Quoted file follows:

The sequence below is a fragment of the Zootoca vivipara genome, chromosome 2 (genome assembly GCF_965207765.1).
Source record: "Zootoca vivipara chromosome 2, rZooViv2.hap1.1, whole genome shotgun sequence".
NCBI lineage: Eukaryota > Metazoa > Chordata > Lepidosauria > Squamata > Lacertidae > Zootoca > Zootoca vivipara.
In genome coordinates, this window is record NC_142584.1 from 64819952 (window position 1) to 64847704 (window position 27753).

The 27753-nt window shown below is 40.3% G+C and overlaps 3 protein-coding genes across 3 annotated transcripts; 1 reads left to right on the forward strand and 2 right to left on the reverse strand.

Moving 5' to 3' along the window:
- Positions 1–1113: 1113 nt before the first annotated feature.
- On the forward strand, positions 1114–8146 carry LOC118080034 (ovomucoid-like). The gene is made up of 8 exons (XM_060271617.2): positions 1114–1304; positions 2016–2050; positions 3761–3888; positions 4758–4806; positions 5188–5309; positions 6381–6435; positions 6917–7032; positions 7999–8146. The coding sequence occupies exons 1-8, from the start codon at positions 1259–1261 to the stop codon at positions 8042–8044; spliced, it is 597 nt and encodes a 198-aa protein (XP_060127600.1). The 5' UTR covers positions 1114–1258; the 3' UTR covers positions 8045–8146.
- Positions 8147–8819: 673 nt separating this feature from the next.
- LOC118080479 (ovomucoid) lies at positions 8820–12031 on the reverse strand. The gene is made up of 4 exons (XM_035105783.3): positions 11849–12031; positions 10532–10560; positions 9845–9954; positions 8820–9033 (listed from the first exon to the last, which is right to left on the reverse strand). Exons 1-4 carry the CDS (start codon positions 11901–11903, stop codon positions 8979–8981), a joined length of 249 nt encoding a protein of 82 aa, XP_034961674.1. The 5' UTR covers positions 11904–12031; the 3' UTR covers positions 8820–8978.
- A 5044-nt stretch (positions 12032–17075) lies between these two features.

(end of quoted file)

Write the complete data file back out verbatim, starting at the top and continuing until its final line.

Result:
The sequence below is a fragment of the Zootoca vivipara genome, chromosome 2 (genome assembly GCF_965207765.1).
Source record: "Zootoca vivipara chromosome 2, rZooViv2.hap1.1, whole genome shotgun sequence".
NCBI lineage: Eukaryota > Metazoa > Chordata > Lepidosauria > Squamata > Lacertidae > Zootoca > Zootoca vivipara.
In genome coordinates, this window is record NC_142584.1 from 64819952 (window position 1) to 64847704 (window position 27753).

The 27753-nt window shown below is 40.3% G+C and overlaps 3 protein-coding genes across 3 annotated transcripts; 1 reads left to right on the forward strand and 2 right to left on the reverse strand.

Moving 5' to 3' along the window:
- Positions 1–1113: 1113 nt before the first annotated feature.
- On the forward strand, positions 1114–8146 carry LOC118080034 (ovomucoid-like). The gene is made up of 8 exons (XM_060271617.2): positions 1114–1304; positions 2016–2050; positions 3761–3888; positions 4758–4806; positions 5188–5309; positions 6381–6435; positions 6917–7032; positions 7999–8146. The coding sequence occupies exons 1-8, from the start codon at positions 1259–1261 to the stop codon at positions 8042–8044; spliced, it is 597 nt and encodes a 198-aa protein (XP_060127600.1). The 5' UTR covers positions 1114–1258; the 3' UTR covers positions 8045–8146.
- Positions 8147–8819: 673 nt separating this feature from the next.
- LOC118080479 (ovomucoid) lies at positions 8820–12031 on the reverse strand. The gene is made up of 4 exons (XM_035105783.3): positions 11849–12031; positions 10532–10560; positions 9845–9954; positions 8820–9033 (listed from the first exon to the last, which is right to left on the reverse strand). Exons 1-4 carry the CDS (start codon positions 11901–11903, stop codon positions 8979–8981), a joined length of 249 nt encoding a protein of 82 aa, XP_034961674.1. The 5' UTR covers positions 11904–12031; the 3' UTR covers positions 8820–8978.
- A 5044-nt stretch (positions 12032–17075) lies between these two features.